# Use graphing to solve quadratic equations

In earlier chapters we've shown you how to solve quadratic equations by factoring. A quadratic equation as you remember is an equation that can be written on the standard form

$$ax^{2}+bx+c=0,\: \: where\: \: a\neq 0$$

You know by now how to solve a quadratic equation using factoring. Another way of solving a quadratic equation is to solve it graphically. The roots of a quadratic equation are the x-intercepts of the graph.

**Example**

Solve the equation

$$x^{2}-3x-10=0$$

Graph the equation. This could either be done by making a table of values as we have done in previous sections or by computer or a graphing calculator.

The parabola cross the x-axis at x = -2 and x = 5. These are the roots of the quadratic equation.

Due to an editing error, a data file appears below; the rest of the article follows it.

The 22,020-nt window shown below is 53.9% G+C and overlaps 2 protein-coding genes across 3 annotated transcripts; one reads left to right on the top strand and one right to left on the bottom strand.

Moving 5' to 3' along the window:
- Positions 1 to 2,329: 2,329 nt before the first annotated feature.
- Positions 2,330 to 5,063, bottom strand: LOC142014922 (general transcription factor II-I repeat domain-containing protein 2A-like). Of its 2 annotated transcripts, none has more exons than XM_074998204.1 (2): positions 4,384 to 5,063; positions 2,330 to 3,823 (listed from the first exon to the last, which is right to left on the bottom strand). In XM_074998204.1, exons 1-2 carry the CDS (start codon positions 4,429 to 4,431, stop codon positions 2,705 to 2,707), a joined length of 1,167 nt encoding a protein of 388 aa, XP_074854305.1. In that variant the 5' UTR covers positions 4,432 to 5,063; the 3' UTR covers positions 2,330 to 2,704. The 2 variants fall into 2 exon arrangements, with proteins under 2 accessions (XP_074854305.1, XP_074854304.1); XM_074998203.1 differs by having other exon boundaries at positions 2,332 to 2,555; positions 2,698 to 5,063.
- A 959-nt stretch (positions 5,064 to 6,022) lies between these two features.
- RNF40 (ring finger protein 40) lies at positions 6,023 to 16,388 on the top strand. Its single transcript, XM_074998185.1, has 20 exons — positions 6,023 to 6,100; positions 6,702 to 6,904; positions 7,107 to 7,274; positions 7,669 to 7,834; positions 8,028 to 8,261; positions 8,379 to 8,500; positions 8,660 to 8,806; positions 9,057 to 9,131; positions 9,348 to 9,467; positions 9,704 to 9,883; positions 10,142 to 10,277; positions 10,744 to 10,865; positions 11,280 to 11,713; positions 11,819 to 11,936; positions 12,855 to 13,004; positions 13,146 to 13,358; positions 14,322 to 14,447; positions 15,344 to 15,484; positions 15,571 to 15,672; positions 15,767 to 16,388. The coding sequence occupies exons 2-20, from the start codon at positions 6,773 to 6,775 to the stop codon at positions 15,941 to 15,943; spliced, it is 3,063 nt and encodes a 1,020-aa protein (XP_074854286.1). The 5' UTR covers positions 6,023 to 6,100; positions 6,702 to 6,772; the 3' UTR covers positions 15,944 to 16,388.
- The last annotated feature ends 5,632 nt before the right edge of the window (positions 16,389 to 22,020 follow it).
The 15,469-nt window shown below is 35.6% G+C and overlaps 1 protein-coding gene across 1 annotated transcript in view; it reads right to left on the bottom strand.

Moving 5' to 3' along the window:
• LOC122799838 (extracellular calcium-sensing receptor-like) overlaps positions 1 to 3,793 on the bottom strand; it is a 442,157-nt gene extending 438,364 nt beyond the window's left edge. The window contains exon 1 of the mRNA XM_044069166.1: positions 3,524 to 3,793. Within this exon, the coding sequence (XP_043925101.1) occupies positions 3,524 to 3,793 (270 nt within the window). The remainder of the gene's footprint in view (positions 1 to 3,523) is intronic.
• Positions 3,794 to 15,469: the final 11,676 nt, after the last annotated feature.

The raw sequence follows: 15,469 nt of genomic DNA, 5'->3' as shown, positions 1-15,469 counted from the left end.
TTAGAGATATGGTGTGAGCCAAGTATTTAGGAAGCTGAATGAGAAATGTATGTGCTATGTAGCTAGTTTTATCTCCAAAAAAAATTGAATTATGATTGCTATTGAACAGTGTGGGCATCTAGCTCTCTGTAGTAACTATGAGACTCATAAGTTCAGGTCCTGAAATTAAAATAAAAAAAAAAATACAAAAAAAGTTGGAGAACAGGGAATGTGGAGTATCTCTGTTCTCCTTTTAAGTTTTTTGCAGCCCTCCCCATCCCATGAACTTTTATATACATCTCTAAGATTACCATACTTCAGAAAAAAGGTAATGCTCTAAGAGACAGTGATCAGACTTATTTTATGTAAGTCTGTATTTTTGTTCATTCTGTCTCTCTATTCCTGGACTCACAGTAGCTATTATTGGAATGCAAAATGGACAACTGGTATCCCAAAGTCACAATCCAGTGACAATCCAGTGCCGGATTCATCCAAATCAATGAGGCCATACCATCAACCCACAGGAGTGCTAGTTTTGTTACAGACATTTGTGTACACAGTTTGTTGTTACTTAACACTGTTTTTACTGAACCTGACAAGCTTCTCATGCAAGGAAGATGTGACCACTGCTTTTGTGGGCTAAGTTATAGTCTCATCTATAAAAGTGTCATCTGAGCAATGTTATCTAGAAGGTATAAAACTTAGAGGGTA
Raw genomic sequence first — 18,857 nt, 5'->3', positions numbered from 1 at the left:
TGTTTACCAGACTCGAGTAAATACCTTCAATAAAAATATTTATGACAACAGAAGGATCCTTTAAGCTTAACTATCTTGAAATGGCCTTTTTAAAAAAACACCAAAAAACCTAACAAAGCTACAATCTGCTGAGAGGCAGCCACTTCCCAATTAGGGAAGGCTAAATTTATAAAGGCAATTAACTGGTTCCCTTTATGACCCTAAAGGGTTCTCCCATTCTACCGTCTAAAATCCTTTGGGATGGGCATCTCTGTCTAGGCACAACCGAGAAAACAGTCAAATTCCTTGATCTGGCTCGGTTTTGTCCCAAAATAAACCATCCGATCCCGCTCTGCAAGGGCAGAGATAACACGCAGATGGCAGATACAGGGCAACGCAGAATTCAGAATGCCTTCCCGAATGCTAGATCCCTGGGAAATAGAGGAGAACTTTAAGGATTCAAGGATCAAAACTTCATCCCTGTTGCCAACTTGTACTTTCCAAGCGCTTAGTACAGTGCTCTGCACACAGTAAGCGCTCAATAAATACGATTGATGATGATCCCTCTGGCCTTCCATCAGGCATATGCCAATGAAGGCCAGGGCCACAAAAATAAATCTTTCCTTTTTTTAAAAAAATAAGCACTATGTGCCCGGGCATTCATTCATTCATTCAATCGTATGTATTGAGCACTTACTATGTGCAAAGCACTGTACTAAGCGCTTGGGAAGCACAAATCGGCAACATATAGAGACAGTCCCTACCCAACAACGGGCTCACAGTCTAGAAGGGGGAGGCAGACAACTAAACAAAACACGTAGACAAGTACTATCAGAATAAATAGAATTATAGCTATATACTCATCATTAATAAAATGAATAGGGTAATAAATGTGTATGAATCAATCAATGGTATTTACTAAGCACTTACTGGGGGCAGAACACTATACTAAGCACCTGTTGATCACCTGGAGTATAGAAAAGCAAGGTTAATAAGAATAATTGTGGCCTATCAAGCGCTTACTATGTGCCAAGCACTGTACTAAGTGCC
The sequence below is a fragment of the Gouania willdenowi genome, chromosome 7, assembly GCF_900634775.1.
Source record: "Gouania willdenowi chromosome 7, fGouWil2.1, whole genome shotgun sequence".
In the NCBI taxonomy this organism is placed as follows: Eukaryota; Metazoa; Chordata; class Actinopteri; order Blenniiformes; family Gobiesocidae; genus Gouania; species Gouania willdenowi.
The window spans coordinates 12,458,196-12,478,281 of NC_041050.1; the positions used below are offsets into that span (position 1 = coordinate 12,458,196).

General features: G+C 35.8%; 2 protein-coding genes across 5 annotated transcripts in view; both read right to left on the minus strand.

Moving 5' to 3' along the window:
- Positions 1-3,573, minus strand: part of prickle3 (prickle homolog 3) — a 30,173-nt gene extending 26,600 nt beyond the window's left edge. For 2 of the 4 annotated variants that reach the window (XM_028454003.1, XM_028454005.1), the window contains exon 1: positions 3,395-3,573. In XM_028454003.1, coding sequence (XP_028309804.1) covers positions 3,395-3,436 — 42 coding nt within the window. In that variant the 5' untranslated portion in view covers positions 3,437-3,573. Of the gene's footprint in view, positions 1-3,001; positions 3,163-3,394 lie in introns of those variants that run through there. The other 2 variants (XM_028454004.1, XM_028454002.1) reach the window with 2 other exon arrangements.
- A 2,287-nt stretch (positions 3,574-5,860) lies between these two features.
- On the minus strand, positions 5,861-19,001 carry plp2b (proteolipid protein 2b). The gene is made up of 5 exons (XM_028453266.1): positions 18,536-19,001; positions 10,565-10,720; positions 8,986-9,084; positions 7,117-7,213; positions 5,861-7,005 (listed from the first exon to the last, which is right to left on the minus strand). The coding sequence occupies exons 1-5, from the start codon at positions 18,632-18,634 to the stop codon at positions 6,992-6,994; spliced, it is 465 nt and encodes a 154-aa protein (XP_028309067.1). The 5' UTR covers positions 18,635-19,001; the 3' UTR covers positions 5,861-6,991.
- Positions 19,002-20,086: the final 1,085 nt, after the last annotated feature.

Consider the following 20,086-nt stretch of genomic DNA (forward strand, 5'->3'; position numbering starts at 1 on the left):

We can compare this solution to the one we would get if we were to solve the quadratic equation by factoring as we've done earlier.

$$x^{2}-3x-10=0$$

$$\left ( x+2 \right )\left ( x-5 \right )=0$$

$$x=-2\: \: or\: \: x=5$$

- A quadratic equation has two roots if its graph has two x-intercepts
- A quadratic equation has one root it its graph has one x-intercept
- A quadratic equation has no real solutions if its graph has no x-intercepts.

Here you can get a visual of your quadratic function

**Video lesson**

Solve the equation graphically

$$x^{2}-3x-10=0$$